At least the Blu-ray release of 'The Contract' delivers a solid technical presentation. Like its previously-released HD DVD counterpart, the quality of its 1080p/VC-1 transfer is a lot better than many other straight-to-video BDs. Colors are rich, blacks are inky, and the film has a nice three dimensional appearance despite its inconsistent grain levels. Detail is impeccable and sharp enough to see every pore, hair, and leaf on the screen. There's a bit of noise that pops up in a handful of nighttime scenes (watch the shots of the forest as Cusack stares out of the cabin window near the end of the film), but it isn't prevalent enough to be a distraction. In fact, at first glance, 'The Contract' seems to be doing everything right.
Unfortunately, there are a few directorial decisions that hinder the overall impact of the transfer. The film was shot using a variety of different stocks and lighting techniques, leading to a somewhat disjointed visual experience. Some scenes suffer from overblown contrast, a few are underexposed, and others are bland and flat. I suspect the technical transfer isn't to blame for these shortcomings but, nevertheless, there are some rather spotty scenes that detract from an otherwise impressive presentation.
Even though the Blu-ray edition of 'The Contract' improves upon the film's HD DVD release by adding a decent Dolby TrueHD 5.1 surround track, the audio package still fails to overcome the limitations of a low budget production and uninspired sound design. So what's good about the mix? Dialogue is crisp and nicely prioritized (even during the most chaotic action sequences), LFE support is boomy and natural, and dynamics aren't squashed or hampered by an at-times two-dimensional soundfield. Unfortunately, there's not much else to get too excited about.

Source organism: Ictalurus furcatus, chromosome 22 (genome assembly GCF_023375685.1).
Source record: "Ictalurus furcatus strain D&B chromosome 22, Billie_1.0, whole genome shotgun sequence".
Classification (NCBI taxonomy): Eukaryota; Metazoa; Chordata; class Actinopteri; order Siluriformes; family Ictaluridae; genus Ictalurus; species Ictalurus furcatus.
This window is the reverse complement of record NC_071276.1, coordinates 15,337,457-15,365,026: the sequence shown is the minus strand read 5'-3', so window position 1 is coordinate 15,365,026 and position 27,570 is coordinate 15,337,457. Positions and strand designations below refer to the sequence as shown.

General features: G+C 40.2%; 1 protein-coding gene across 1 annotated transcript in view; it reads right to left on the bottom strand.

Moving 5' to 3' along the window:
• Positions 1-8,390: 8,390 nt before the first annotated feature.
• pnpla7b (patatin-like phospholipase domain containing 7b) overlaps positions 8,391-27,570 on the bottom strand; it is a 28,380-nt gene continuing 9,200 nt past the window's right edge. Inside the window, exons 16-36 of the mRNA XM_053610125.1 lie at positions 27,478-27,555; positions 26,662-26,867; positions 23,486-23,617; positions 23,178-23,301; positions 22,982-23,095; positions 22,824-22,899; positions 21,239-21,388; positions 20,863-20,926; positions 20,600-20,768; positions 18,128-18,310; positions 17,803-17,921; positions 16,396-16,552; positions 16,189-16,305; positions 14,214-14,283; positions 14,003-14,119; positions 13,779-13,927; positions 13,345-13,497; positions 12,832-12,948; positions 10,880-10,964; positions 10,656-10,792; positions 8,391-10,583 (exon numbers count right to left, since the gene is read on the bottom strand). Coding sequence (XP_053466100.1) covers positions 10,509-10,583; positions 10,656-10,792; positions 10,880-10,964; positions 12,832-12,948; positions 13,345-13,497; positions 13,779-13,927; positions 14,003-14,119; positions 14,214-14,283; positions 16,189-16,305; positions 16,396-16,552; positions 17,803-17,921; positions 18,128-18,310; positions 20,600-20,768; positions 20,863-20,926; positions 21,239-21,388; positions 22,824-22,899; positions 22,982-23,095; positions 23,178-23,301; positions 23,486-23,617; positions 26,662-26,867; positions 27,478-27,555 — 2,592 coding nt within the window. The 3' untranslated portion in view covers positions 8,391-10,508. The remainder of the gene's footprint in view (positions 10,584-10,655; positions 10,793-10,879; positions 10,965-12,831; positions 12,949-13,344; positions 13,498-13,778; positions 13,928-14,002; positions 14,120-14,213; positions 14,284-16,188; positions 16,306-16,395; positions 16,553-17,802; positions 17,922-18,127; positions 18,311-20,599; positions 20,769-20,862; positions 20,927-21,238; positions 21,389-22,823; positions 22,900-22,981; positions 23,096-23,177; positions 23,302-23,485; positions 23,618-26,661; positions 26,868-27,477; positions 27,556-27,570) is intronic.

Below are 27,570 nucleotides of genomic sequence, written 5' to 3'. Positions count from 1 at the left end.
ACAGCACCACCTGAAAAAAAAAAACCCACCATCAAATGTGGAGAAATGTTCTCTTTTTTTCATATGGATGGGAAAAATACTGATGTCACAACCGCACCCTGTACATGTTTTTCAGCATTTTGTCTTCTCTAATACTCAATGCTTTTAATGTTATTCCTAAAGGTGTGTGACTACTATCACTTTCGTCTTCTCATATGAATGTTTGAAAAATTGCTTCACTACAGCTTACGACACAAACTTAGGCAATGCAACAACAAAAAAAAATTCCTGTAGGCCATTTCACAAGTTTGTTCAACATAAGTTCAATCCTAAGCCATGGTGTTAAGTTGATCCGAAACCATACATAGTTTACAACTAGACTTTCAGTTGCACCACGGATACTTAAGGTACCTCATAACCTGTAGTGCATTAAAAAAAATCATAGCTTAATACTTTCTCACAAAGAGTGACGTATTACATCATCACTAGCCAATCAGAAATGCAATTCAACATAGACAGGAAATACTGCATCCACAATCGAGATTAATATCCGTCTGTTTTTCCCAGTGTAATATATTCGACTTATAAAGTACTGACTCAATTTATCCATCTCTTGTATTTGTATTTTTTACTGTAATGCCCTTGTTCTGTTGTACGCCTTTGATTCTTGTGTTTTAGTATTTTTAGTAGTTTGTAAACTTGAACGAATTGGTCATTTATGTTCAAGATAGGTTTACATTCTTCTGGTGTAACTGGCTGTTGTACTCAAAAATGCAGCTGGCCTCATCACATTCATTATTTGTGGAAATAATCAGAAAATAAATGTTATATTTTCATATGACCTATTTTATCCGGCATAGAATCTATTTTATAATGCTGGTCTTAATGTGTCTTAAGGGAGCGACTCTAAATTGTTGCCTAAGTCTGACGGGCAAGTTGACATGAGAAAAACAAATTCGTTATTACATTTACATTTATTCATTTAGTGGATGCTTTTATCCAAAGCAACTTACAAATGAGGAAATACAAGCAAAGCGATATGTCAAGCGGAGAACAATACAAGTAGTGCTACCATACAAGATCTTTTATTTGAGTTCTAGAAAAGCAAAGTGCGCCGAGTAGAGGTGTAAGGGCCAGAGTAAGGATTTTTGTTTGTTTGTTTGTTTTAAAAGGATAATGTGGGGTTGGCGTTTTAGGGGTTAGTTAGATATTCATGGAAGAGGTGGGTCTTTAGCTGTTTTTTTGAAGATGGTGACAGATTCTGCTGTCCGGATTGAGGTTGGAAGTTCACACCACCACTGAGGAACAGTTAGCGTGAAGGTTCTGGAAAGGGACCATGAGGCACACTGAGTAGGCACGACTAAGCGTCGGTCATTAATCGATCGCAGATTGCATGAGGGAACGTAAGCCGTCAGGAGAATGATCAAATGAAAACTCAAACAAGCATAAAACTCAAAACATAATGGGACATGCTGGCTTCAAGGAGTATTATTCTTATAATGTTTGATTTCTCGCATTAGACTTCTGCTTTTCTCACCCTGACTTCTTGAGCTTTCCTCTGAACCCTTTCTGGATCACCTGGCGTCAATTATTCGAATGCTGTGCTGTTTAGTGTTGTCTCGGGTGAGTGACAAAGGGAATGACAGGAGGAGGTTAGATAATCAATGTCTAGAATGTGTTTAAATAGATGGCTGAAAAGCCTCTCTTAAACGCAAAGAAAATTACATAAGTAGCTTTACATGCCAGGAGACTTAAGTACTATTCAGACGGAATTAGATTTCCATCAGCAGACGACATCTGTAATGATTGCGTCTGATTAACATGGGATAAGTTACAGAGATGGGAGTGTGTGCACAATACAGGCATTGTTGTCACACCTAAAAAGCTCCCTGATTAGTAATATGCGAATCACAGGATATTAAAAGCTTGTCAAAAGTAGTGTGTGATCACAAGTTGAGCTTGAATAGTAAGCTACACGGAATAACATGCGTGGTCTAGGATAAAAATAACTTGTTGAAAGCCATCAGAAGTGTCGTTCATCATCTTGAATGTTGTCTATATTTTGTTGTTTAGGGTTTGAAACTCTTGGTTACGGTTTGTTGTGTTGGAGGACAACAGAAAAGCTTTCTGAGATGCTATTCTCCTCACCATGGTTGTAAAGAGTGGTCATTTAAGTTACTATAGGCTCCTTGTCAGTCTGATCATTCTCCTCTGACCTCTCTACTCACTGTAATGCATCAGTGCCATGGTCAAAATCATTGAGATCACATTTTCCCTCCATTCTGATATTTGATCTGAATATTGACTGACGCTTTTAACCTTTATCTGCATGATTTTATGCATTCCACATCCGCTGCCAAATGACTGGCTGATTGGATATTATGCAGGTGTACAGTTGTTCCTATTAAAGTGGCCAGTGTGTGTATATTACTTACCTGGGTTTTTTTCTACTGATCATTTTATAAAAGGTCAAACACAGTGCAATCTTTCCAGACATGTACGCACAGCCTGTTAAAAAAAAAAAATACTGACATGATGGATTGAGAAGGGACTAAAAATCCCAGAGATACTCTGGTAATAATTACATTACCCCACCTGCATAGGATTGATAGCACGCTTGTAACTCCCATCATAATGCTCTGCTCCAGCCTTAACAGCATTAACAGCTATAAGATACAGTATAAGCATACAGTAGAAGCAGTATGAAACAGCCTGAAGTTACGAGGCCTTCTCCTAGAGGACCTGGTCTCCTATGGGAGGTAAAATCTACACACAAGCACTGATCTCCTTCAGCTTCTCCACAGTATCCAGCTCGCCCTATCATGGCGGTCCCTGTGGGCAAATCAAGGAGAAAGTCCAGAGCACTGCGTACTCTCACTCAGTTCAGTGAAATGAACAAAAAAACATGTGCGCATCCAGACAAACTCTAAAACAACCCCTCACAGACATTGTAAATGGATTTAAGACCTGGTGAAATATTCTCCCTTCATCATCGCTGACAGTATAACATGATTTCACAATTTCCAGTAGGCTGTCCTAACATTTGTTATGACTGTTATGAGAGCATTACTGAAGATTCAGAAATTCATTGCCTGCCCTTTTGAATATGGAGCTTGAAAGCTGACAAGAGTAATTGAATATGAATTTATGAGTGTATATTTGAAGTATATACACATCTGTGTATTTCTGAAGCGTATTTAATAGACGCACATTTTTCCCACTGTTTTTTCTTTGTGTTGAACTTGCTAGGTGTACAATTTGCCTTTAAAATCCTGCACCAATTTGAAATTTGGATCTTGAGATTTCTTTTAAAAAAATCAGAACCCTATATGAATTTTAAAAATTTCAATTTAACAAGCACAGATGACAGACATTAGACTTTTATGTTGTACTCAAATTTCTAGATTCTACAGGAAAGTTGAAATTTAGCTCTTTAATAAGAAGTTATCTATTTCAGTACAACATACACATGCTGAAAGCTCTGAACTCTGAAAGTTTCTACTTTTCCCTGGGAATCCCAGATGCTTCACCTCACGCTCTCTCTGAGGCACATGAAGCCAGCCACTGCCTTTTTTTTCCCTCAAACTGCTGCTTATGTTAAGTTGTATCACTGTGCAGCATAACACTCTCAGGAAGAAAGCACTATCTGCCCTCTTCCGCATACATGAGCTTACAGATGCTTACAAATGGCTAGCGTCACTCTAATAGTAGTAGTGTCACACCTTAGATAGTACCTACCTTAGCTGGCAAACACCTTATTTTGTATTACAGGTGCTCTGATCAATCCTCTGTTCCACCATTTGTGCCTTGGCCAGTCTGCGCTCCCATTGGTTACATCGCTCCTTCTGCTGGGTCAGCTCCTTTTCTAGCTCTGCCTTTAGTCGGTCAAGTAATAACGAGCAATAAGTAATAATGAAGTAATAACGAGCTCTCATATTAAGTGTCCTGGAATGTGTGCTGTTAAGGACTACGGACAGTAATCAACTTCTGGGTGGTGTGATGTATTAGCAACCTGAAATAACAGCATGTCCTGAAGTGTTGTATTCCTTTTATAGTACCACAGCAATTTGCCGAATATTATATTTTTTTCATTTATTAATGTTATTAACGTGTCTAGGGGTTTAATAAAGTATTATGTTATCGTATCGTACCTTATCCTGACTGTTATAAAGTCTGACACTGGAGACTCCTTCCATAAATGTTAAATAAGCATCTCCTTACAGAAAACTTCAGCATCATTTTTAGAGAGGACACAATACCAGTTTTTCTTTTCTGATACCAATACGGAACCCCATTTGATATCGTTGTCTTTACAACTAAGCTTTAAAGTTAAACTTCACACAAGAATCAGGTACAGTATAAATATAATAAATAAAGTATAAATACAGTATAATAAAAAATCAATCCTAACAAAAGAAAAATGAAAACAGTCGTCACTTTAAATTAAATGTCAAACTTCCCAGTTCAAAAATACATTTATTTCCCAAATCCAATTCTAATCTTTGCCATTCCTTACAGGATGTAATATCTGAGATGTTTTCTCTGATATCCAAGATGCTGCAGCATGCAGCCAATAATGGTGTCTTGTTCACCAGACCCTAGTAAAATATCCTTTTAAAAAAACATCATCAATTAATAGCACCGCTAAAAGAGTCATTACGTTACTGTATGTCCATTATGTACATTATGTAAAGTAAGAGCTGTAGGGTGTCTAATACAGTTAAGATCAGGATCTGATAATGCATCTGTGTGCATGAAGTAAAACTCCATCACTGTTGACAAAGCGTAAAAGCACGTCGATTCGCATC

Effects and acoustic support generally sound artificial, gunfire and explosions clang about the soundscape as if they were taken from a consumer-level effects CD, and ambiance is reduced to obvious cracks and crackles that are trapped in the rear channels alone. Most noticeably, channel movement is generic and pans slap from one speaker to the next without any subtlety or realism. While not a complete disaster, each of these issues made it progressively harder for me to immerse myself in the track as the film wore on.
The only significant standard feature that appears on this version of 'The Contract' (as well as on the film's DVD and HD DVD releases) is "Inside the Contract," a twenty-minute, standard definition EPK that is nothing more than a trite talking-heads featurette. It includes interviews with key members of the cast and crew, behind-the-scenes footage, and a few anecdotes about the challenges the film faced from conception to implementation. Sadly, while Freeman and Cusack pop up for a quick chat, their overwhelming absence suggests they were well aware of how weak the movie was going to be.
Don't be fooled by the appearance of John Cusack and Morgan Freeman on 'The Contract's box art -- even two actors of their caliber can't save this drivel. To my dismay, the disc doesn't fare much better. The Blu-ray edition's video transfer is surprisingly good for a straight-to-video release, but its TrueHD audio is a disappointment and its supplemental package is an anemic waste of time. If you absolutely can't resist the lure of two classy actors like Cusack and Freeman in the same film, be sure to give this one a rent before you consider a purchase... you'll thank me for it.
Portions of this review also appear in our coverage of Dunkirk on Blu-ray. This post features unique Vital Disc Stats, Video, and Final Thoughts sections.